Please join me in congratulating GRG collaborator Professor Yusuke Yokoyama on the publication of our new paper in the journal Nature
Yokoyama, Y., Esat, T. M., Thompson, W. G., Thomas, A. L., Webster, J. M., Miyairi, Y., Sawada, C., Aze, T., Matsuzaki, H., Okuno, J. i., Fallon, S., Braga, J.-C., Humblet, M., Iryu, Y., Potts, D. C., Fujita, K., Suzuki, A., and Kan, H., 2018, Rapid glaciation and a two-step sea level plunge into the Last Glacial Maximum: Nature. 10.1038/s41586-018-0335-4.
“Global sea levels around the time of the poorly understood Last Glacial Maximum (27,000 to 20,000 years ago) previously showed stable ice sheets for about 10,000 years before the ice slowly started to melt. New analysis of the first Great Barrier Reef samples covering the time 22,000 years ago to 19,000 years ago finally adds detail to that period, providing valuable insights for models of climate and ice sheet dynamics”. See the press release for more details https://www.eurekalert.org/pub_releases/2018-07/uot-gbr072218.php
Using fossil reef cores collected on Integrated Ocean Discovery Program (IODP) Expedition 325, this paper provides the most comprehensive reconstruction of relative sea level changes during the Last Ice Age. Based on these data we can now divide the Last Glacial Maximum into two distinct periods:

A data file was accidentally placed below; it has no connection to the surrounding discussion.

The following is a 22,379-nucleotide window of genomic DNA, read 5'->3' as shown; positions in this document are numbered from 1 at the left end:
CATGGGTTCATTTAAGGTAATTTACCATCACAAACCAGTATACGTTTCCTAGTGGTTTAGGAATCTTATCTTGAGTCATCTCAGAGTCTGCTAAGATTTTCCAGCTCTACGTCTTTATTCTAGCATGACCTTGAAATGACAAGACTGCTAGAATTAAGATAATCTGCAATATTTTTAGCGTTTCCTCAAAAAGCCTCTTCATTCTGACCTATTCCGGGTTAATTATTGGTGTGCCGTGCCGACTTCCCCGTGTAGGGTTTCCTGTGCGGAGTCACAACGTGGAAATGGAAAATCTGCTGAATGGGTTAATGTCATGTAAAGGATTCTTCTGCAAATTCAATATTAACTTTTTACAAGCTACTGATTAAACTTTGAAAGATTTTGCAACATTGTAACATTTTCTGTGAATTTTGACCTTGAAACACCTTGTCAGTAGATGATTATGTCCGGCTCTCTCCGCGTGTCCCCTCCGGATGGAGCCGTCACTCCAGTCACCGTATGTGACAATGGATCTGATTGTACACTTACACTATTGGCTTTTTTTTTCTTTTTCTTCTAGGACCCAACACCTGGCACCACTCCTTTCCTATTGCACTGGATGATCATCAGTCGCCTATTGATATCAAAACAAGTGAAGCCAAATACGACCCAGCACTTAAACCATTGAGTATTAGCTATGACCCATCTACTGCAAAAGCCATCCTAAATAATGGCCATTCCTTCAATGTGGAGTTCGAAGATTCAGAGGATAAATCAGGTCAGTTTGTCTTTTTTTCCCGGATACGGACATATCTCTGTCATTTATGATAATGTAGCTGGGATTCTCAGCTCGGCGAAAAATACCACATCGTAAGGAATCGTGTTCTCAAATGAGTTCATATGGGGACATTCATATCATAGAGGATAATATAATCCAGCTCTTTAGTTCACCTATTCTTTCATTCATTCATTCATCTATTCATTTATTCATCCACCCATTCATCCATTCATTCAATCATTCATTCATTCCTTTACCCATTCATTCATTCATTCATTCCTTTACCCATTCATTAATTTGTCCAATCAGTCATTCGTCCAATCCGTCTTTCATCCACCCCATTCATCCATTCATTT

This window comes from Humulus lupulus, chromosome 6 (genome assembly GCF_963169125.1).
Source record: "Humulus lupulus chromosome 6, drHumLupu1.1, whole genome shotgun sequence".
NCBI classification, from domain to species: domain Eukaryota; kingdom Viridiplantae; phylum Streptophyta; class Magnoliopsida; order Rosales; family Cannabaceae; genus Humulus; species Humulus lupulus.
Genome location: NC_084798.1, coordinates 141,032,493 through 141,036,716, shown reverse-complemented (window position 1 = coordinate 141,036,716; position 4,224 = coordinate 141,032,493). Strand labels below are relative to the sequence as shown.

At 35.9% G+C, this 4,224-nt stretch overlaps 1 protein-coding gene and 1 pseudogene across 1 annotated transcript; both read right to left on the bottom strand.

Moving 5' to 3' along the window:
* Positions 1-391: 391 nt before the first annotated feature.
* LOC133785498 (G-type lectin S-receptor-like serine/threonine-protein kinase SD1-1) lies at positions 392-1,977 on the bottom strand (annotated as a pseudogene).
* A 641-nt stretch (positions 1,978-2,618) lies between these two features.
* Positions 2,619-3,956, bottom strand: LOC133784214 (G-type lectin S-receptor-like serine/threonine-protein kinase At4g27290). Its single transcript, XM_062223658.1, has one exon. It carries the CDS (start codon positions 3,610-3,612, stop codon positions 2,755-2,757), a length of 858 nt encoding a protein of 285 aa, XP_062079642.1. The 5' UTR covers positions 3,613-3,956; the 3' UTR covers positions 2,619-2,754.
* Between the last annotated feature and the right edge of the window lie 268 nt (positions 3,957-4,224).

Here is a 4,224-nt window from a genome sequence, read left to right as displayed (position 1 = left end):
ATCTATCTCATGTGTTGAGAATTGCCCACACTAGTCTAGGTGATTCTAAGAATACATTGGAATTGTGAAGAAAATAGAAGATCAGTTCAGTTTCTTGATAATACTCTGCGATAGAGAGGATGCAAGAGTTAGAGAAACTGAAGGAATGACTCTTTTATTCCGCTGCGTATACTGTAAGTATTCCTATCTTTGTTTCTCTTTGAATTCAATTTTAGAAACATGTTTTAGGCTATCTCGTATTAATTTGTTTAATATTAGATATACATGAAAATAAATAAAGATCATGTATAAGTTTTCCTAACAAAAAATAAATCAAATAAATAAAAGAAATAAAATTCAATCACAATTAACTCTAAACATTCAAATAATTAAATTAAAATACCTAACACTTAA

- period A – 30,000 to 21,500 years ago, the sea level was relatively stable
- period B – 21,000 to 17,000 years ago, the sea level was unstable with large, rapid fluctuations
This has major implications for our understanding of global ice sheet dynamics through this period. This information should also help other research groups improve their models of future global climate change and ice sheet dynamics.
See also our recent companion IODP Exp. 325 paper published in the journal Nature Geoscience that deals with how the Great Barrier Reef responded to these sea level and associated environmental changes. You can read more about the reef paper here.
Bravo Yusuke and the team!